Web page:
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After a pleasant night in the Hammock camp we went on an early morning boat trip and came up a magnificent find...........,,,


Another early start after a surprisingly good sleep in the hammock, everyone was pleasantly surprised by how comfortable they were in their hammocks and they slept well!

It was just getting light at 6am as we drank our early morning tea/coffee, we then walked a few meters to the landing stage on the river. The Burra Burra is a small tributary of the much larger Esquibo River, it runs through the forest in a deep and often narrow cutting, many fallen trees form all kinds of obstacles and hazards for the boatman. The river provides a vital link to several villages and is also provides a good source of food, ie. Fish. The water level was quite low so we had to go down river after we all boarded a 12 seater powered-boat.

A Cocoi Heron was our first sighting quickly followed by an Amazon Kingfisher, we drifted with the flow of the river as Gary and Luke, our two guides sat at ‘pointy-end’ of the boat calling out all the birds. It was a fantastic trip the whole group were thrilled by the experience, the closeness to nature and solitude of the river was spell-binding. We had a superb couple of hours with some super sightings, tiny Long-nosed River Bats clung to the underside of fallen trees, freshwater Stingrays swam below us and birds were everywhere, the skilled boatman was able to manoeuvre us close to the bank whenever we made a sighting. Blue Crowned Motmot was nice to see as was Green-tailed Jacamar, various parrots squawked high above us and many wrens and Antbirds trilled or warbled in the thickets.

In one place we listed four different Antbirds: Silvered Antbird, we had excellent views of this hard to see species, the other three were White-browed, Black-chinned and Rufous-throated Antbirds.

Then great excitement erupted on the boat as Gary shouted out “Harpy Eagle”, we saw this huge bird fly from a tree and disappear round a bend in the river. We manoeuvred the boat silently and slowly around the bend and found the eagle perched high in a tree, we had a fantastic 10-minute encounter with this almost mythical beast, the cameras never stopped clicking, what an experience, wow!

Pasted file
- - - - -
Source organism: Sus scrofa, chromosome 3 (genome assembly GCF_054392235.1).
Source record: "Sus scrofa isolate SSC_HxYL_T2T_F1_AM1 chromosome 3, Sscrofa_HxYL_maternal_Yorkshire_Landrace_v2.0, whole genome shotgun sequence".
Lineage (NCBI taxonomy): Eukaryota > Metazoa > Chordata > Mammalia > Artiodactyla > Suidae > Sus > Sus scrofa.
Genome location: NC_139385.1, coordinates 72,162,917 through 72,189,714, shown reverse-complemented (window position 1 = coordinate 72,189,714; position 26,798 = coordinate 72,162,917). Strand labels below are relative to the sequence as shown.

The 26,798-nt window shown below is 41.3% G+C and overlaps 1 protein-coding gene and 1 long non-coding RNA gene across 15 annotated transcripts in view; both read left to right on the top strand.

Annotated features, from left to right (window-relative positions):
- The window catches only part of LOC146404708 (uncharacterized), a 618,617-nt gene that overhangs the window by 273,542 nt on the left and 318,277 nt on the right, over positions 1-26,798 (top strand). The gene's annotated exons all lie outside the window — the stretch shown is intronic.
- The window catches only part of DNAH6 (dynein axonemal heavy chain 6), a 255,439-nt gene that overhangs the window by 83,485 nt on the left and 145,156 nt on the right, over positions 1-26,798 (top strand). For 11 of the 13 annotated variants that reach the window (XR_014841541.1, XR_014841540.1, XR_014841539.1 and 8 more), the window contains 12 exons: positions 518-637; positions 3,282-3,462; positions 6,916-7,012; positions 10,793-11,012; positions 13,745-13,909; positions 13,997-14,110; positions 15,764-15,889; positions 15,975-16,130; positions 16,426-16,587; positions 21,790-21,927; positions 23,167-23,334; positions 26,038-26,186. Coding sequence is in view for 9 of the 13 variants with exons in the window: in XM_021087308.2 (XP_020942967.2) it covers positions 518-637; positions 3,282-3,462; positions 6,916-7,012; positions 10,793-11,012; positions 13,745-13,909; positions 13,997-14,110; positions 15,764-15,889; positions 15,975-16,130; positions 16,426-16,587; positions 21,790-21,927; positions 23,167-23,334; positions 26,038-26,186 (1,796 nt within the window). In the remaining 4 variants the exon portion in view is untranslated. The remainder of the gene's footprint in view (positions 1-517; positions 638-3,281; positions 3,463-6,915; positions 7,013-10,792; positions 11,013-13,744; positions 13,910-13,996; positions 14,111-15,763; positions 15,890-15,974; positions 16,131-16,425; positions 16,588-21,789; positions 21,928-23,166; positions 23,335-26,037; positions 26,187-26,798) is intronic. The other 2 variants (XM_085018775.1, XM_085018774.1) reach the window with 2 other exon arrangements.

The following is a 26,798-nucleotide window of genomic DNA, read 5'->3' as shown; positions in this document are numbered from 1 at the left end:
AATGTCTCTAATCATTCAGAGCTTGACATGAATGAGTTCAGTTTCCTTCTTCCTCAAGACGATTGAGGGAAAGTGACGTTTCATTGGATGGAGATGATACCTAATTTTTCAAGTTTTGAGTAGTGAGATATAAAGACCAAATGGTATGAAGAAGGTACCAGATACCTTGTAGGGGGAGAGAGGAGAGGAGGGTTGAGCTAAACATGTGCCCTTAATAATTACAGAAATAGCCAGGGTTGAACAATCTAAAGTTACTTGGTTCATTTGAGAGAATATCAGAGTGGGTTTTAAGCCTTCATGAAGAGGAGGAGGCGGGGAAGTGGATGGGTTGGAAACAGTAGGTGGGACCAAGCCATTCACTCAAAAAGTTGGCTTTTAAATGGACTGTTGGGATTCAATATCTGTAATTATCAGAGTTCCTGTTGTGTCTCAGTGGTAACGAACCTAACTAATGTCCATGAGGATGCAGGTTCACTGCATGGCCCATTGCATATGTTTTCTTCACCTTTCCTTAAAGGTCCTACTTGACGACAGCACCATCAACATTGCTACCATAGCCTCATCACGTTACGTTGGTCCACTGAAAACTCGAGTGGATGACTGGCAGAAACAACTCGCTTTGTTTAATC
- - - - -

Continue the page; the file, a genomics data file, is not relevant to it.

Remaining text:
After that everything seemed anticlimactic we did see a freshwater Stingray, a Green-tailed Jacamar, White-banded Swallows and lots of River Bats but nothing could touch the thrill of seeing the Eagle.

After a lovely breakfast we set off walking back to Surama ECO Lodge, we birded the forest track, seeing a few species and adding Cinereous Mourner and Buff-cheeked Greenlet to the list. In the savannah near the lodge a couple of the group saw a Lined Seedeater.

Well, our short time at Surama was over, after another lovely lunch we set off for Rockview Lodge which is found deeper in the Rupununi Savannah where we are due to stay for 3 nights. The journey was in the Bedford Truck and was pretty much uneventful, the road was in good shape and we soon arrived, we had a very warm welcome at Rockview Lodge when we arrived from the staff and Colin the eccentric and charming owner.

After settling in and drinking tea/coffee on the terrace of the restaurant we set off for an ‘Orientation’ walk led by Hendrix the resident bird guide. A few ‘hummers’ fed on the large number of flowering plants we saw: Glittering Throated Emerald, White-chested Emerald and Sooty-capped Hermit. The walk produced a number of new species, Vermillion Flycatcher was the star, what a stunning looking species. We also saw Yellow Oriole, Orange-backed Troupial, Common Tody Flycatcher, Buff-burnished Tanager, Bare-eyed Thrush, Mouse–coloured Tyrannulet, Yellow-bellied Eleania, Fork-tailed Flycatcher and Buff-necked Ibis.

Rum-punch was served before dinner, everyone began to relax and enjoy the laid-back ambiance of the lodge, the meal was superb cooked with local produce, including the fish. We got to bed very late at 9:30pm after calling the bird log, the Harpy Eagle got a cheer when I read it out.